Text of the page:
Globalization is under fire in some developed economies. But in parts of the Americas voters are embracing leaders looking to deepen integration and trade. Bloomberg Benchmark is publishing a series of conversations with regional thought-leaders on the topic of globalization. Pedro Aspe was finance minister when Mexico signed Nafta, and is currently the Chairman of Evercore Partners Inc. in Mexico. Bloomberg's Craig Torres conducted the interview, which was condensed.
Why is globalization less popular in developed economies today while Latin America seems ready to continue its embrace?
There are two clear groups in Latin America: those countries in favor of free trade, mainly the Pacific Alliance (Chile, Colombia, Peru and Mexico), and hopefully Argentina, and those against free trade (the rest). In particular, Brazil has no free trade agreements. It has a closed economy, and although the depreciation of its currency aids commodity exports it has little effect on the country’s manufacturing exports. The divide between both groups can be explained by the experience individual countries have had: some have benefited more than the rest.
What’s the best way to achieve consensus about globalization with diverse interest groups as you tried to do in Mexico in the 1990s?
Free trade can be asymmetric in its distribution of benefits to the general population, and public policies should accompany free trade to make benefits more symmetric for all members of the society.
As an example, Mexican states like Aguascalientes, Queretaro and Guanajuato (just to mention a few) have invested considerably in education and its population is generally in favor of globalization. In contrast, states like Oaxaca, Guerrero and Chiapas (among others) have done little investment in their human capital and are thus generally less in favor of globalization. Public policies matter and education should be a top priority to achieve consensus and for the general population to share the benefits of free trade. At a national level, Mexico now produces more engineers per capita than the U.S. (0.93 per 1,000 inhabitants vs. 0.75).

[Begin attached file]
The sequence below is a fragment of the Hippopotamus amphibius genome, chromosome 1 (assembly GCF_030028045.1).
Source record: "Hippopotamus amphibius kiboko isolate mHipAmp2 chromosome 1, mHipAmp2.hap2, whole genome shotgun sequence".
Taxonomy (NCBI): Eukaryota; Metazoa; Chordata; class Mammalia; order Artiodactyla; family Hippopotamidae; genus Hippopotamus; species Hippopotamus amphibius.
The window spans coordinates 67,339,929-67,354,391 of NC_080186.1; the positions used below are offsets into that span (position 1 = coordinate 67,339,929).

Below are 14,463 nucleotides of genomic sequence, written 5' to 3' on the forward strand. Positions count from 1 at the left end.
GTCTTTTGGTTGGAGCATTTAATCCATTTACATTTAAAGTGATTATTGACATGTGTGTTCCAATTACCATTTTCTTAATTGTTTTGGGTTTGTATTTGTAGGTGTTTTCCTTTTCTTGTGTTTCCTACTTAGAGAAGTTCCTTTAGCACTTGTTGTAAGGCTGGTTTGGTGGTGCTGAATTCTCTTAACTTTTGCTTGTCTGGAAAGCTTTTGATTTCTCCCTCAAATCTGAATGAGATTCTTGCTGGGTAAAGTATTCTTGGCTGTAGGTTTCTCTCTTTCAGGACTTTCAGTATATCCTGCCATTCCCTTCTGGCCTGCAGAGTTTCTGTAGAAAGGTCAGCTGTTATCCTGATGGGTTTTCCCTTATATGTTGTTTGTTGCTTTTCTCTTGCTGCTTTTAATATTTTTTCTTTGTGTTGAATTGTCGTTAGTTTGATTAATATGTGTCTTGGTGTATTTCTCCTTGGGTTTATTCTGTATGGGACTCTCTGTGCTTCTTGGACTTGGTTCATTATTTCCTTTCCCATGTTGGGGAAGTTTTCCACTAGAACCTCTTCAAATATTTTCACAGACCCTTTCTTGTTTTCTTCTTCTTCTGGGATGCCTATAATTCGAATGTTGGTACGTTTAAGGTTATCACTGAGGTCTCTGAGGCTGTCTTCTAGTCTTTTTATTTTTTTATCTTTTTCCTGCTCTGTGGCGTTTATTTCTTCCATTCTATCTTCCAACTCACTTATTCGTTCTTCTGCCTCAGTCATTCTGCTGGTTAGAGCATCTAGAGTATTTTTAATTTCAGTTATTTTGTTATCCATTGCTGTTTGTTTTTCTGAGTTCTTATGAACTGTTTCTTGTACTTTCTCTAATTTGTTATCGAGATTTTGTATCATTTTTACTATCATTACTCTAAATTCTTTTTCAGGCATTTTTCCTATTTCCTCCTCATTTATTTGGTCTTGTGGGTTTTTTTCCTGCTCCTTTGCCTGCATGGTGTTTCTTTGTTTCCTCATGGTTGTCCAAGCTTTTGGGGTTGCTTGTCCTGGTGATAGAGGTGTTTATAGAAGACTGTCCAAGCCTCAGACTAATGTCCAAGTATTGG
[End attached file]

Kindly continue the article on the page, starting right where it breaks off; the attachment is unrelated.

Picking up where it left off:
What’s the fix for the strong and sometimes distortive capital inflows that come with globalization?
I see three components. One: having a balanced budget that gives you the flexibility to have a small deficit or surplus when necessary. Second, a truly independent central bank that can adjust monetary and exchange rate policies to affect liquidity when necessary. Third, a flexible labor market in which it is relatively simple to hire and fire workers and in which compensation is based on productivity rather than being mainly fixed. It is also recommendable to have adequate public policies in place such as unemployment insurance for the general population to avoid the negative effects of such flexibility.
What can make immigration more acceptable in developed economies where many unskilled native workers are suffering from low wages?
An emergency training program for adults, handled at the municipal and state levels, in order to make it easier for them to either get employed again or to increase their labor income, would be one example. It is crucial to get the private sector involved in this process so that schools teach the skills that are actually demanded by the market.
Mexican cuisine is a great example of the benefits of globalization, so in Mexico what food or drink would you point out to your kids as an example of the way they also benefit from globalization?
A good example would be a guacamole taco. Why? Because it is a mix of two very Mexican food items (corn and avocado). While avocados grown in Mexico are the best in the world and are exported to many countries, the demand for corn in Mexico exceeds the domestic supply. A relevant portion of corn consumed in Mexico has to be imported. Thus, it can be said that Mexico takes advantage of its competitive advantage to grow avocados, a high-margin crop, to export them and get the necessary resources to import the corn, a low-margin crop, to fulfill the domestic demand. Without free trade we could not have enough tortillas for our avocado.
Read our first conversation in the series, with Chile's former President Ricardo Lagos, here.
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